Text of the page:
Liver Cell Transplant for Phenylketonuria

This study is currently recruiting participants. (see Contacts and Locations)
Verified September 2014 by University of Pittsburgh
Information provided by (Responsible Party):
University of Pittsburgh Identifier:
First received: October 20, 2011
Last updated: September 24, 2014
Last verified: September 2014
The purpose of this research study is to determine whether partial irradiation of the liver and liver cell transplantation can reduce the need for dietary and medical management or could possibly eliminate the need for a special diet and medications to treat this disease for patients with phenylketonuria (PKU) by normalizing phenylalanine levels in the body. Phenylalanine (Phe) is a substance needed in the body that can only be obtained from the foods people eat. People with PKU cannot get rid of Phe in their body. Large amounts of Phe can cause problems, such as deterioration of mental function. At the present time, liver cell transplants are experimental and have been done in only a limited number of human subjects.

Condition Intervention Phase
Radiation: Preparative Radiation Therapy
Procedure: Hepatocyte Transplant
Drug: Immunosuppression
Other: Liver Evaluation
Behavioral: Psychological Assessment
Phase 1
Phase 2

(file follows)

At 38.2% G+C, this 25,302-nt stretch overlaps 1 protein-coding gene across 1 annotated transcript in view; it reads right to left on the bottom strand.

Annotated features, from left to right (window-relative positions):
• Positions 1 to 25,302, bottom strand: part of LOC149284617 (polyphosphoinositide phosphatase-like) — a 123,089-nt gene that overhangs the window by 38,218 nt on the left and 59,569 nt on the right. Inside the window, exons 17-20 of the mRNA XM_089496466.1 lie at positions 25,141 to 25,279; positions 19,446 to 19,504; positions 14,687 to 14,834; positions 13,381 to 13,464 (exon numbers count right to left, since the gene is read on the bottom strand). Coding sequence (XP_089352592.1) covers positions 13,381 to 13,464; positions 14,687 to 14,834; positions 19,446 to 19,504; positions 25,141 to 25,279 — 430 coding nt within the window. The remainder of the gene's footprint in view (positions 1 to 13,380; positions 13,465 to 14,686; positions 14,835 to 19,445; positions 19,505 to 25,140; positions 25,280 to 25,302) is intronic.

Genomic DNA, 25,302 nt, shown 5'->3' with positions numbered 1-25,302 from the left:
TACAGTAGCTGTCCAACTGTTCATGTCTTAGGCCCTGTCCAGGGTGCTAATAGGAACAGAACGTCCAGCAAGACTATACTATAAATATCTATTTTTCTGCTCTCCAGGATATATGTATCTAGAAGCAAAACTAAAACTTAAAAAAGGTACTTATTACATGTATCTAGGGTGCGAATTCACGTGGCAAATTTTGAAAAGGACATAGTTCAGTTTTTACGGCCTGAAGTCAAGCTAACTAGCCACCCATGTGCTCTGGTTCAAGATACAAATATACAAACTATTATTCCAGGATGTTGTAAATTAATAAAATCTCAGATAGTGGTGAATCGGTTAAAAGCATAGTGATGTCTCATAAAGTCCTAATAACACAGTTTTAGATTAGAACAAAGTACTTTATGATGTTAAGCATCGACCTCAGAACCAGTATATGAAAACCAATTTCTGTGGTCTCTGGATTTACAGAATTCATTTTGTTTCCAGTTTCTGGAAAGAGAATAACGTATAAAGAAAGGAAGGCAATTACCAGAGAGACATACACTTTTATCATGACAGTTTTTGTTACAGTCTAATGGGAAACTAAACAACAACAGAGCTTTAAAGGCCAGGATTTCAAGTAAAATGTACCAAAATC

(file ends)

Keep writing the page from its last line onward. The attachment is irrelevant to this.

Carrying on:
Study Type: Interventional
Study Design: Endpoint Classification: Safety/Efficacy Study
Intervention Model: Single Group Assignment
Masking: Open Label
Primary Purpose: Treatment
Official Title: Hepatocyte Transplantation for Phenylketonuria

Resource links provided by NLM:

Further study details as provided by University of Pittsburgh:

Primary Outcome Measures:
  • Improvement/reversal of characteristics of PKU [ Time Frame: 6 months post hepatocyte transplant ] [ Designated as safety issue: Yes ]
    Measured as a 50% decrease in Phe from baseline study level.

Secondary Outcome Measures:
  • Engraftment of Hepatocytes [ Time Frame: 6 months ] [ Designated as safety issue: Yes ]
    Liver biopsy samples may be obtained if a response is ascertained after 6 months. (The approach used, surgical vs percutaneous needle biopsy, will be determined by the clinical setting.)

  • Engraftment of Hepatocytes [ Time Frame: up to one year ] [ Designated as safety issue: Yes ]
    Laboratory tests of hepatic function

Estimated Enrollment: 10
Study Start Date: December 2011
Estimated Study Completion Date: December 2015
Estimated Primary Completion Date: November 2015 (Final data collection date for primary outcome measure)
Arms Assigned Interventions
Experimental: Hepatocyte Transplantation
See Below.
Radiation: Preparative Radiation Therapy
Subjects will undergo CT-based simulation and treatment planning for radiation therapy. Once a suitable hepatocyte donor is found and the cell count and viability is acceptable for transplantation, patients will receive Intensity-Modulated Radiation Therapy (IMRT) in one fraction(10 Gy)to the right lobe of the liver (but not exceeding 50% of the liver mass).
Procedure: Hepatocyte Transplant